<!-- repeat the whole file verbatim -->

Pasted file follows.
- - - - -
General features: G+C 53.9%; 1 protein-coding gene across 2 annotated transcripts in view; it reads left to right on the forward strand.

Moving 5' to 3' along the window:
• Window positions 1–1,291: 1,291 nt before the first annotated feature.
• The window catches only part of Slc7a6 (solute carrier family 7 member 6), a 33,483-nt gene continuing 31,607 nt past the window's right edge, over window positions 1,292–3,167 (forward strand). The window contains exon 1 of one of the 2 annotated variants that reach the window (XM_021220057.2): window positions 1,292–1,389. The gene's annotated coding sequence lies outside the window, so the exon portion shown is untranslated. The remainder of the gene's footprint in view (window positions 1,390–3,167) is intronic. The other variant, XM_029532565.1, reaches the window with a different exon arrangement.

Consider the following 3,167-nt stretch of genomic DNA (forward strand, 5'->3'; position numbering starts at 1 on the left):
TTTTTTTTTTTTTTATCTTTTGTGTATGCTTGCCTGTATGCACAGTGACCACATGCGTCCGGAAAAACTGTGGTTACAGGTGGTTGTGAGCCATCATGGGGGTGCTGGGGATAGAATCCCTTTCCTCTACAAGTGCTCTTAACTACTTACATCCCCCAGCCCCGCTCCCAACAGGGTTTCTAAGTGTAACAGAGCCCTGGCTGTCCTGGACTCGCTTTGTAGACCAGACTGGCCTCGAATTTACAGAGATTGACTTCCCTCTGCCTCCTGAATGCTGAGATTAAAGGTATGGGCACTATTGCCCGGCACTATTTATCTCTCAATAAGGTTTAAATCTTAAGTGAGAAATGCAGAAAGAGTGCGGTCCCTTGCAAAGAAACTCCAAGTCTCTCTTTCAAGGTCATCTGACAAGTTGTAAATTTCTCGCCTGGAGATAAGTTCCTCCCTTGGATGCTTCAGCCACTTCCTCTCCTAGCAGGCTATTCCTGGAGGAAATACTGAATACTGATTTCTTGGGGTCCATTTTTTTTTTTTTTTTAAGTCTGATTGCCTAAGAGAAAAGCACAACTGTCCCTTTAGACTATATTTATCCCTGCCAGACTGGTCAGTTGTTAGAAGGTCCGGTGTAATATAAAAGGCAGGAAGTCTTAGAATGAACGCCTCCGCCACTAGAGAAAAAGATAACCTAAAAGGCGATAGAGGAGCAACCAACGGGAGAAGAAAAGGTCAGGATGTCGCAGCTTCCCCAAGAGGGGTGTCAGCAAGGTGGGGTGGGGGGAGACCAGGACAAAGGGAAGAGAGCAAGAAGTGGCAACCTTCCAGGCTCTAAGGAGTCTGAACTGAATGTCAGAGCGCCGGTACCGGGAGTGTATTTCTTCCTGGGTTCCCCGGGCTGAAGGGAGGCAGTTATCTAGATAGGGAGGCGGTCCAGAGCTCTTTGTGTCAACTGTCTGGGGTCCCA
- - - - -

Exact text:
General features: G+C 53.9%; 1 protein-coding gene across 2 annotated transcripts in view; it reads left to right on the forward strand.

Moving 5' to 3' along the window:
• Window positions 1–1,291: 1,291 nt before the first annotated feature.
• The window catches only part of Slc7a6 (solute carrier family 7 member 6), a 33,483-nt gene continuing 31,607 nt past the window's right edge, over window positions 1,292–3,167 (forward strand). The window contains exon 1 of one of the 2 annotated variants that reach the window (XM_021220057.2): window positions 1,292–1,389. The gene's annotated coding sequence lies outside the window, so the exon portion shown is untranslated. The remainder of the gene's footprint in view (window positions 1,390–3,167) is intronic. The other variant, XM_029532565.1, reaches the window with a different exon arrangement.

Consider the following 3,167-nt stretch of genomic DNA (forward strand, 5'->3'; position numbering starts at 1 on the left):
TTTTTTTTTTTTTTATCTTTTGTGTATGCTTGCCTGTATGCACAGTGACCACATGCGTCCGGAAAAACTGTGGTTACAGGTGGTTGTGAGCCATCATGGGGGTGCTGGGGATAGAATCCCTTTCCTCTACAAGTGCTCTTAACTACTTACATCCCCCAGCCCCGCTCCCAACAGGGTTTCTAAGTGTAACAGAGCCCTGGCTGTCCTGGACTCGCTTTGTAGACCAGACTGGCCTCGAATTTACAGAGATTGACTTCCCTCTGCCTCCTGAATGCTGAGATTAAAGGTATGGGCACTATTGCCCGGCACTATTTATCTCTCAATAAGGTTTAAATCTTAAGTGAGAAATGCAGAAAGAGTGCGGTCCCTTGCAAAGAAACTCCAAGTCTCTCTTTCAAGGTCATCTGACAAGTTGTAAATTTCTCGCCTGGAGATAAGTTCCTCCCTTGGATGCTTCAGCCACTTCCTCTCCTAGCAGGCTATTCCTGGAGGAAATACTGAATACTGATTTCTTGGGGTCCATTTTTTTTTTTTTTTTAAGTCTGATTGCCTAAGAGAAAAGCACAACTGTCCCTTTAGACTATATTTATCCCTGCCAGACTGGTCAGTTGTTAGAAGGTCCGGTGTAATATAAAAGGCAGGAAGTCTTAGAATGAACGCCTCCGCCACTAGAGAAAAAGATAACCTAAAAGGCGATAGAGGAGCAACCAACGGGAGAAGAAAAGGTCAGGATGTCGCAGCTTCCCCAAGAGGGGTGTCAGCAAGGTGGGGTGGGGGGAGACCAGGACAAAGGGAAGAGAGCAAGAAGTGGCAACCTTCCAGGCTCTAAGGAGTCTGAACTGAATGTCAGAGCGCCGGTACCGGGAGTGTATTTCTTCCTGGGTTCCCCGGGCTGAAGGGAGGCAGTTATCTAGATAGGGAGGCGGTCCAGAGCTCTTTGTGTCAACTGTCTGGGGTCCCA